Moments after taking the floor in her white, orange and purple Pat Summitt inspired kicks, Sparks perennial All-Star forward Candace Parker tossed a one-handed dime to Nneka Ogwumike for an easy transition bucket. It was that kind of four quarters for the Sparks, who beat the Phoenix Mercury 84-74 on Pat Summitt Leadership Night.
Parker and the Sparks emphasized the importance of people understanding “the who” behind Summitt on a night honoring her legacy and memory.
Through her passion of impacting people she has changed the game of basketball! Join me & the @la_sparks celebrating the life & legacy of the one & only #PatSummitt on 8/8/19. Get your ticket package incl a t-shirt, a poster signed by me, & more!” #LeftFootRightFootBreatheRepeat pic.twitter.com/XLlbrnOzrb
— Candace Parker (@Candace_Parker) July 24, 2019
“‘The who’ is a 100 percent graduation rate, ‘the who’ is ‘jalapeno corn’ when you first arrive on campus,” Parker said. “‘The who’ is one of the hardest workers I’ve ever met in my entire life.”
— Mirjam Swanson (@MirjamSwanson) August 7, 2019
Parker told the story of Summitt once being on her for not working hard. To prove a point, Parker showed up at 4:30 a.m. for a 6:00 a.m. practice. But, Parker arrived to the gym only to find Summitt already working inside her office.
“That’s what I want people to know and remember and to understand that she’s still able to inspire people even though she’s gone,” Parker said.
Parker captured back-to-back national championships under Summitt while playing at Tennessee. She scored 12 points, snagged 11 rebounds and dished out six assists on Thursday night for Summitt.
“Rebounds was huge with her,” Parker said. “She always talked about rebounding, so I made sure that I got into double digits in rebounding.”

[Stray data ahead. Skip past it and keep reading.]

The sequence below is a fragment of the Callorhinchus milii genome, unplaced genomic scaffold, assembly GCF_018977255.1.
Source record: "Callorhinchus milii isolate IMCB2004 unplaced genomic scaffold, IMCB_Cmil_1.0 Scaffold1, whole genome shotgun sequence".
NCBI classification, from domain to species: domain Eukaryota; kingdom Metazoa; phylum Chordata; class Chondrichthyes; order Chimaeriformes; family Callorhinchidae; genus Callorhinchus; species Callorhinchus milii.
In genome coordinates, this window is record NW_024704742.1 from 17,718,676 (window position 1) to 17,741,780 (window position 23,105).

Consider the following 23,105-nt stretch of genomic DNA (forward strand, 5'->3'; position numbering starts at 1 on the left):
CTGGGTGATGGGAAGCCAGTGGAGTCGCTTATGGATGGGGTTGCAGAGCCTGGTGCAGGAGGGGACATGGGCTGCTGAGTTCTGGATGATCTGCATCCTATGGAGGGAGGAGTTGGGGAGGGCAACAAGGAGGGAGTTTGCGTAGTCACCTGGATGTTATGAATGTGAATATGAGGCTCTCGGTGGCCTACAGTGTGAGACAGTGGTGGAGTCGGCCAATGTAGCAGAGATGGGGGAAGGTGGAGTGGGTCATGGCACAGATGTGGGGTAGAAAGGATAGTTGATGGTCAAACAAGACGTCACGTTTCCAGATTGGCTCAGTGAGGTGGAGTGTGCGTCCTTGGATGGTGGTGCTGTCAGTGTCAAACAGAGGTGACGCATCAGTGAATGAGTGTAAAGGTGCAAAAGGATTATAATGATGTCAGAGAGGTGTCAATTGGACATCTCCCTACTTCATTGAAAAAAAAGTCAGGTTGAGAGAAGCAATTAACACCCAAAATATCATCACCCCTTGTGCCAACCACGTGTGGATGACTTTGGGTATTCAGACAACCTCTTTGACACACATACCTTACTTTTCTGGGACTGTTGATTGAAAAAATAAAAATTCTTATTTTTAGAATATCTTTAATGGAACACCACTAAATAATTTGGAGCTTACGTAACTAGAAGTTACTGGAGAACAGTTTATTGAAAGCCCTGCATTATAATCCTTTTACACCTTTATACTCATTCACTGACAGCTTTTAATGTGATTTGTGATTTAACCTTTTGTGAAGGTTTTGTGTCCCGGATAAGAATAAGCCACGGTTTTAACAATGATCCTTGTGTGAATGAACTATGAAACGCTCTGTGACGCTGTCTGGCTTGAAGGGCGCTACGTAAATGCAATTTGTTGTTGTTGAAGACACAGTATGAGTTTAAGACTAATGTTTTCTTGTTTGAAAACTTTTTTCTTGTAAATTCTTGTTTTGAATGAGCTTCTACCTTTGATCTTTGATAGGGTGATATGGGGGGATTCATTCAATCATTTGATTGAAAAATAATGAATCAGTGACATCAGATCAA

All-Star Sparks forward Nneka Ogwumike, who led all scorers with 24 points, also discussed the impact Summitt made on her life. Ogwumike was recruited by Summitt at Tennessee, but selected to attend Stanford. The Cardinal played Summitt each year Ogwumike played college ball.
“She would encourage me even when we were playing against them,” Ogwumike said. “I found that very odd. I was playing against such a force of nature and a coach, a team and organization.”
After each time the two dueled, Summitt would pull Ogwumike aside to tell her how proud she was of the young player’s progress. Summitt became continually impressed with Ogwumike’s development, into the WNBA All-Star the world knows her as today.
“Obviously I’ve remained connected [to Summitt] because Candace is on the team,” Ogwumike said. “She’s an icon, really. And I just love how she lives on through Candace and then vicariously through our team because of [being] the greatest to go down [in history].
“To honor her, especially in the way that Candace pays homage to her and keeps her soul alive, is really special.”
Sydney Wiese finished as the third Sparks player in double figures, scoring 12.
WNBA leading scorer and Mercury center Britney Griner posted 27 points in 33 minutes. Phoenix shot just 34.9 percent from the field, while the Sparks netted 34.9 percent of their field goals and 27.3 percent of their 3-point attempts.
Three-time WNBA champion Diana Taurasi, who didn’t play and is day-to-day with a back injury, drew a technical foul with under one minute to play in the first quarter from the Mercury bench. The Sparks jumped out to a 10-point lead after one quarter behind 10 quick points from Ogwumike and Phoenix was unable to recover.
“It’s fun to get out and run,” Wiese said. “I think that’s one of our biggest strengths.”
The Mercury lost the second and third quarters by a combined four points, but couldn’t find the offensive punch needed to cut down L.A.’s double-digit advantage. Griner scored just four points in the first and third quarters and Phoenix finished the game with 14 turnovers.
In-place of Taurasi, Mercury guard Leilani Mitchell added 19 points. But outside of Griner and Mitchell, Phoenix struggled to produce offense. The rest of the Mercury roster scored a combined 28 points.
Phoenix cut the L.A. lead to eight with under two minutes left to play, but never pulled closer. The Mercury held advantages in free throw percentage, offensive rebounding and blocks, but L.A. dominated the rest of the stat sheet. The Sparks distributed seven more assists and led by as many as 22.
The Sparks earned some much needed breathing room in terms of holding a four-seed in the WNBA playoff standings, moving 1.5 games ahead of the Chicago Sky in the fifth spot. Should the Sparks hold onto that fourth slot, they’ll be granted a first round bye. L.A., now 8-2 at Staples Center, won its fourth consecutive game and improved to 9-1 against the Mercury since 2015.
Blake Atwell is a multimedia journalist and sophomore at Santa Monica College.